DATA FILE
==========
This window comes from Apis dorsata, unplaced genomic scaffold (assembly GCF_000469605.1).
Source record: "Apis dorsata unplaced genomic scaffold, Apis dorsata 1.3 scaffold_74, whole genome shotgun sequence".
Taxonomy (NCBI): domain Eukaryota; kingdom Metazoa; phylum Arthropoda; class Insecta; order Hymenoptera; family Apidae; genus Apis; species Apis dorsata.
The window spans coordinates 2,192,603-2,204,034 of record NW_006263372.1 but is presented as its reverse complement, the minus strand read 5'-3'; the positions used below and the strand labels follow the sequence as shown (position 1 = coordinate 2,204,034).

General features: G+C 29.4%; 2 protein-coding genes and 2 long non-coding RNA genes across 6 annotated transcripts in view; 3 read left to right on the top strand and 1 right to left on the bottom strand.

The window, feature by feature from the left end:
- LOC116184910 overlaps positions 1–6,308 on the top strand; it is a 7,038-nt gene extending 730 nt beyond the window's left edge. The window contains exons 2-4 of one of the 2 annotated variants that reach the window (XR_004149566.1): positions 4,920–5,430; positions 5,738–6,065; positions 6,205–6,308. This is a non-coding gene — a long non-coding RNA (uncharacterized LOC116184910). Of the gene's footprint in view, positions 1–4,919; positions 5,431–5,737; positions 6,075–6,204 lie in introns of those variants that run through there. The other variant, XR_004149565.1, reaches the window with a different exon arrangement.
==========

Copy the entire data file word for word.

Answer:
This window comes from Apis dorsata, unplaced genomic scaffold (assembly GCF_000469605.1).
Source record: "Apis dorsata unplaced genomic scaffold, Apis dorsata 1.3 scaffold_74, whole genome shotgun sequence".
Taxonomy (NCBI): domain Eukaryota; kingdom Metazoa; phylum Arthropoda; class Insecta; order Hymenoptera; family Apidae; genus Apis; species Apis dorsata.
The window spans coordinates 2,192,603-2,204,034 of record NW_006263372.1 but is presented as its reverse complement, the minus strand read 5'-3'; the positions used below and the strand labels follow the sequence as shown (position 1 = coordinate 2,204,034).

General features: G+C 29.4%; 2 protein-coding genes and 2 long non-coding RNA genes across 6 annotated transcripts in view; 3 read left to right on the top strand and 1 right to left on the bottom strand.

The window, feature by feature from the left end:
- LOC116184910 overlaps positions 1–6,308 on the top strand; it is a 7,038-nt gene extending 730 nt beyond the window's left edge. The window contains exons 2-4 of one of the 2 annotated variants that reach the window (XR_004149566.1): positions 4,920–5,430; positions 5,738–6,065; positions 6,205–6,308. This is a non-coding gene — a long non-coding RNA (uncharacterized LOC116184910). Of the gene's footprint in view, positions 1–4,919; positions 5,431–5,737; positions 6,075–6,204 lie in introns of those variants that run through there. The other variant, XR_004149565.1, reaches the window with a different exon arrangement.